Active Start: Bunny-Rabbit Program
The first level is the Bunny-rabbit Program, which is directed at children in the “Active Start” stage of development (children five years of age and younger). Program materials include an enrollment kit, a child-friendly, age-appropriate booklet and skill award stickers. It has been developed in parallel with the first level of the new competency-based National Coaching Certification Program, which now provides coaching materials specific to the needs of this age group. The objective of the new program is to introduce cross-country skiing and the healthy lifestyle associated with it through organized activity and active play. In addition, the program is designed to:
- Help children develop a positive self-image.
- Provide children an opportunity to make ski friends.
- Develop fundamental movement skills.
- Help children develop an awareness and appreciation of our natural environment.
Layers are the key to dressing for cross-country skiing. Layers provide the flexibility to adapt clothing according to the needs of the day. An enthusiastic skier can generate a great deal of body heat and perspiration even on the coldest days, so it is important to be dressed in such a way that allows excess heat and moisture to dissipate away from the body. These layers can be removed or replaced at will, even while on an outing. The layer next to the skin should be made from a material (polypropylene or wool) that keeps moisture and perspiration away from the skin and retains its insulating qualities when wet (avoid cotton).
- Tops: A polypropylene shirt covered by a polar fleece sweater and a windbreaker or light insulated jacket is quite warm, allows excess heat and moisture to escape, and repels the snow.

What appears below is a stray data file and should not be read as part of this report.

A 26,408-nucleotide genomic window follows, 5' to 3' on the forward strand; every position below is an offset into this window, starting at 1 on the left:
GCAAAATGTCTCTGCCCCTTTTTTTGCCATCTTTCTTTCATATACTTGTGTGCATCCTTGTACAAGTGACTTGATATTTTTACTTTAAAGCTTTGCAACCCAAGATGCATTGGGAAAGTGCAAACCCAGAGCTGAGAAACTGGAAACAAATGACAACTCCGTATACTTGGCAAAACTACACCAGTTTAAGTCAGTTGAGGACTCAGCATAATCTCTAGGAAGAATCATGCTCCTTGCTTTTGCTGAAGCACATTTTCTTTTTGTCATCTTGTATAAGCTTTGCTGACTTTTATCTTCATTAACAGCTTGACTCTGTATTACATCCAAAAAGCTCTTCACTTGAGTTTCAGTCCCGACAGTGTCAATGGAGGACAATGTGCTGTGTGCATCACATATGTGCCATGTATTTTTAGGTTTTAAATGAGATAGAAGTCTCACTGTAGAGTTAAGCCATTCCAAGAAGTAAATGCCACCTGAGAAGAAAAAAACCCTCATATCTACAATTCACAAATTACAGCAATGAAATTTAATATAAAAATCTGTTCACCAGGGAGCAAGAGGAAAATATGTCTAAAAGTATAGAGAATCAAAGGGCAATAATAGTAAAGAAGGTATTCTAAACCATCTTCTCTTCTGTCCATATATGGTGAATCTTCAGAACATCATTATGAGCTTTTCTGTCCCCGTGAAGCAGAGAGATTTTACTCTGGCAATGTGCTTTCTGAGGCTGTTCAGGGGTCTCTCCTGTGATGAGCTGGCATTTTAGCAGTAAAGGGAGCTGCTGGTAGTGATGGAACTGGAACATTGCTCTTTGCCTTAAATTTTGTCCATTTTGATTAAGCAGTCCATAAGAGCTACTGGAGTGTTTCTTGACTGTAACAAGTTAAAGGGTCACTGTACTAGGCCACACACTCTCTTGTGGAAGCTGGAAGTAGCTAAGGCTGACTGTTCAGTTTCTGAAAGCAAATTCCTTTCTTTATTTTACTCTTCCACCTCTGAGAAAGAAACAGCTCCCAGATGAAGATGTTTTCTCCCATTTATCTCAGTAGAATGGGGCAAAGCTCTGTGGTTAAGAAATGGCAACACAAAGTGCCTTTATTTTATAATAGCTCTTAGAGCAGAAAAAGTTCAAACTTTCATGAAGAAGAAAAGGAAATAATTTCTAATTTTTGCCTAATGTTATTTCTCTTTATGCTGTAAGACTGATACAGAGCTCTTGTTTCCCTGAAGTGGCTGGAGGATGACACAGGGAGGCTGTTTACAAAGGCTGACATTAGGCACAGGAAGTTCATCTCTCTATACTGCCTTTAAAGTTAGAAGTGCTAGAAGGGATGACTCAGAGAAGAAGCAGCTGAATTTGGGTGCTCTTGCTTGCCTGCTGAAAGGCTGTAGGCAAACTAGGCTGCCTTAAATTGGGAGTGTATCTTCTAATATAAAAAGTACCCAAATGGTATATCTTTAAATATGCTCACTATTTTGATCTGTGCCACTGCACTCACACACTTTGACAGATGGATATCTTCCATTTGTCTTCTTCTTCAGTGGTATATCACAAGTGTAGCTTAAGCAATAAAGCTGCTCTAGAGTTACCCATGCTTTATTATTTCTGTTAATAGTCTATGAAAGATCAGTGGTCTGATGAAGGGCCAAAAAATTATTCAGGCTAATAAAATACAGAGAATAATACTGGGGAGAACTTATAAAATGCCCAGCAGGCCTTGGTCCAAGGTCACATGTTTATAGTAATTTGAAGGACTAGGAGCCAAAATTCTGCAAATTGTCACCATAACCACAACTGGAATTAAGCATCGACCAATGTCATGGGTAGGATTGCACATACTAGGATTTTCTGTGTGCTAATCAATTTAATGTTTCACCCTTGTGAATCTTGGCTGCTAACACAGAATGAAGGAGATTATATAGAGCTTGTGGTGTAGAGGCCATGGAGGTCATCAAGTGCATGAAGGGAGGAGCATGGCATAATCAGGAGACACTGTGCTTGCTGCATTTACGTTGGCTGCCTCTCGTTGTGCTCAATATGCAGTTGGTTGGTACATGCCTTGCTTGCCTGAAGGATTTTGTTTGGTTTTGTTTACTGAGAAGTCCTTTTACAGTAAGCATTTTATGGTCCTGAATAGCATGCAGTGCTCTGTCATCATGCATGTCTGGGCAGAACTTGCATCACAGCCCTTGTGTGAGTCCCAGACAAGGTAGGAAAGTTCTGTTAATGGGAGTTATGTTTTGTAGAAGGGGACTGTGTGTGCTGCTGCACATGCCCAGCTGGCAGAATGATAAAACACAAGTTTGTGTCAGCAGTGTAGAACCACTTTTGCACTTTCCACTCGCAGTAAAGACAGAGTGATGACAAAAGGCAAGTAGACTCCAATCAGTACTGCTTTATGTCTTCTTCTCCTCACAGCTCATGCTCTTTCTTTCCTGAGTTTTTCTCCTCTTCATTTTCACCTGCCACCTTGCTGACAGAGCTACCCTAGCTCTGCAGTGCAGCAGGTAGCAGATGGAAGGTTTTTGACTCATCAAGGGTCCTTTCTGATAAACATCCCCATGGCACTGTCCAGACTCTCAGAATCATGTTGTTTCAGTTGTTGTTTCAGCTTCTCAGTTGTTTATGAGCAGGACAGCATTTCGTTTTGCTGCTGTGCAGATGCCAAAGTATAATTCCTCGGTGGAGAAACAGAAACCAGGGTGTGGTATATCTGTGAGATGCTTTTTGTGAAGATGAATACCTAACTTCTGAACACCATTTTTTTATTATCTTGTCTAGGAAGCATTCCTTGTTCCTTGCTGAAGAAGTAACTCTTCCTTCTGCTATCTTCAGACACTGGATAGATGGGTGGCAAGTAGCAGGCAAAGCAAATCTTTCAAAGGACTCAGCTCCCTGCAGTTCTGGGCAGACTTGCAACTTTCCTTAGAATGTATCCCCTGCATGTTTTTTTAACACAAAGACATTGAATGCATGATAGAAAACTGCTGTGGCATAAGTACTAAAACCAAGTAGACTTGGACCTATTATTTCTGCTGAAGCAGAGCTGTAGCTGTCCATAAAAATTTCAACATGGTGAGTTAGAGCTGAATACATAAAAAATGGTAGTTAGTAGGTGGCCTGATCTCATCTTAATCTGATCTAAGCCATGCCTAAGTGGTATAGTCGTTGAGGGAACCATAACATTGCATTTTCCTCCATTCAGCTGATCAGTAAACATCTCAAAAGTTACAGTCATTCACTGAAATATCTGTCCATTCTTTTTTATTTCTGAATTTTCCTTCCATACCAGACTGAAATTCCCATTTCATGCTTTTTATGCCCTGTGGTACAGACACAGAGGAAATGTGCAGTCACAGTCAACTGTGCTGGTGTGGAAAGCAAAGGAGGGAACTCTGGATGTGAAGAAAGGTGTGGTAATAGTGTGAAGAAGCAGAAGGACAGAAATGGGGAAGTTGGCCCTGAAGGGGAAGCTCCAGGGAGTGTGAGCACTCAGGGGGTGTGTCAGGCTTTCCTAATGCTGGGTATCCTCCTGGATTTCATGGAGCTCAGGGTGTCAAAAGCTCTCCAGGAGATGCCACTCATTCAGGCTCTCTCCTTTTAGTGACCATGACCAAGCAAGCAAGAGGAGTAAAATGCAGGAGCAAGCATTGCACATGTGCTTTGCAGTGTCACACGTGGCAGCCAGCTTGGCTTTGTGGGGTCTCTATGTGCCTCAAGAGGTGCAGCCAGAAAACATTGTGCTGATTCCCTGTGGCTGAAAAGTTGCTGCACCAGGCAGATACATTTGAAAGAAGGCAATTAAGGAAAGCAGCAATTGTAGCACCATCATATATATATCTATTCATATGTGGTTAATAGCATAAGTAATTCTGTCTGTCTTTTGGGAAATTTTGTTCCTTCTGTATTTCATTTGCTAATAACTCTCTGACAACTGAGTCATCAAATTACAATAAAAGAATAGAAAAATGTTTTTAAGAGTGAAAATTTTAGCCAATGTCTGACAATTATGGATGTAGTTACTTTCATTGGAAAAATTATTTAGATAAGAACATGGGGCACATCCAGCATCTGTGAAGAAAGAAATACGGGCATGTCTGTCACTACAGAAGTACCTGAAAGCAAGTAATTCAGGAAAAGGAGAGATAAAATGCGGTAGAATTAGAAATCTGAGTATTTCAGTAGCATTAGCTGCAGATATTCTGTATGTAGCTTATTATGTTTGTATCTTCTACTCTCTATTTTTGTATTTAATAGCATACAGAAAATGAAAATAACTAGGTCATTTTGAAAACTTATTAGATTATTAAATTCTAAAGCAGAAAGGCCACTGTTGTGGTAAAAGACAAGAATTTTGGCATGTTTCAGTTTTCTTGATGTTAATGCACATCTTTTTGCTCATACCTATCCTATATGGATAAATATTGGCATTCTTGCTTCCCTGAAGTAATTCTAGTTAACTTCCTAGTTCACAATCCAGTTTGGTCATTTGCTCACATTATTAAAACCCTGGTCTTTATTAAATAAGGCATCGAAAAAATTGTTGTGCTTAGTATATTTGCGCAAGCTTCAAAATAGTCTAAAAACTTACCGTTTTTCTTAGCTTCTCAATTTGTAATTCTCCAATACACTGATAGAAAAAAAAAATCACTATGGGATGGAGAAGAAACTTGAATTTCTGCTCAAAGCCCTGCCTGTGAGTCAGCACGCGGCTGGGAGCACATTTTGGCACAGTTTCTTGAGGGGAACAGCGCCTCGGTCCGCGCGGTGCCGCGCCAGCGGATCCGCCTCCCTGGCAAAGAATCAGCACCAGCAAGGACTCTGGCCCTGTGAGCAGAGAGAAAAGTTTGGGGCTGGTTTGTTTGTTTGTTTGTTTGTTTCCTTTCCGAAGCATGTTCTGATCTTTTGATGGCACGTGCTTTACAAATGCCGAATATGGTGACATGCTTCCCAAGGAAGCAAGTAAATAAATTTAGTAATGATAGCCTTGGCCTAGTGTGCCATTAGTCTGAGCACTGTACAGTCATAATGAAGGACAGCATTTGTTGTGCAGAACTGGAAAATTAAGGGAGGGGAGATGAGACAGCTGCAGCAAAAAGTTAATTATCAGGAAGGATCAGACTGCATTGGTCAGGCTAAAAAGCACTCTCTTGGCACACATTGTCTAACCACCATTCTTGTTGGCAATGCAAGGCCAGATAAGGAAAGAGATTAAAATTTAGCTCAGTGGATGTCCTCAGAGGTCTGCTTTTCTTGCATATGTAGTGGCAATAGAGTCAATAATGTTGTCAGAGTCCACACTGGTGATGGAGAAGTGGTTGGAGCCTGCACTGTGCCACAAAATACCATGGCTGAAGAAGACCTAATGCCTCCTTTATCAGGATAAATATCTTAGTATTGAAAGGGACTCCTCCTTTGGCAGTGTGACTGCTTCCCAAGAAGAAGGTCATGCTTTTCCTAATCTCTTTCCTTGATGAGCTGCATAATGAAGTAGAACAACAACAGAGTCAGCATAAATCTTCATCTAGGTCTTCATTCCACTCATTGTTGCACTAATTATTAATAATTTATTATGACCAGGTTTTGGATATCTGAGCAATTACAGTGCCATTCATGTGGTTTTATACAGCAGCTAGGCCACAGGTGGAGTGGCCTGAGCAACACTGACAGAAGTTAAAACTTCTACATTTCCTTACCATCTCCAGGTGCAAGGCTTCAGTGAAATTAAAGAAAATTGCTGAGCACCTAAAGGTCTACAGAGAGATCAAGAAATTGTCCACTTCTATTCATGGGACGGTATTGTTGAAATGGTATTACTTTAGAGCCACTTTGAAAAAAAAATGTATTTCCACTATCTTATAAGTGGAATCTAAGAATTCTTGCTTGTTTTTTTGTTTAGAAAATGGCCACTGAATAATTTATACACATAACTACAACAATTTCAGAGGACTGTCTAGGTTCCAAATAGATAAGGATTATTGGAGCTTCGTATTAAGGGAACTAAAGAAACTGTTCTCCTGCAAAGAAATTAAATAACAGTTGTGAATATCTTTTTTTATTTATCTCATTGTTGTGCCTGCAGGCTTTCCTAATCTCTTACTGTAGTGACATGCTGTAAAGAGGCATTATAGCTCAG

- Bottoms: Instead of insulated snow-pants, light wind-pants or rain-pants over one or two thin layers of polypropylene or polar fleece, will provide sufficient warmth, freedom of movement, and repel the snow.
- Head: There is potential for great heat loss through the head. A warm polar fleece, light synthetic, or wool toque that protects all of the ears is essential. Headbands or buffs can be worn on warmer days.
- Hands & Feet: Hands are the first body part to become uncomfortable in the cold, so a good pair of gloves or mitts is critical. Many use shelled Thinsulate or polar fleece liners with a water repellent/waterproof shell. Bringing a spare pair along on an outing is good insurance in case the first pair gets wet from making too many snowballs! Proper socks are important for warm feet (avoid cotton). A wool blend with polypropylene or some other synthetic is ideal.
- Eyes: A comfortable pair of UV-protective eye wear is an important element of the cross-country skier’s gear. Interchangeable lensed sunglasses or economical protective eye wear are important to protect from UV and sharp pole tips! (UVEX and MEC carry good options).
Boots & Bindings:
SNS and NNN are the two most commonly used boot/binding systems. Both are good and equally functional. Boots must be comfortable. If they are too large they will be awkward to ski in and if they are too small, the child’s feet will not stay warm. To check for a proper fit, loosen the boot and push the foot to the front of the boot. You should be able to fit a finger behind the child’s heel.
Skis & Poles:
Our Bunnies should have waxless skis with a contemporary binding (i.e. NNN or SNS). The skis still be shorter rather than longer, with a length between the top of the head and wrist of up-stretched arm. Typically the skis should be no longer than 100 to 130 cm for Bunnies. Poles are not needed for Bunnies and in fact we discourage their use as they interfere with learning proper balance.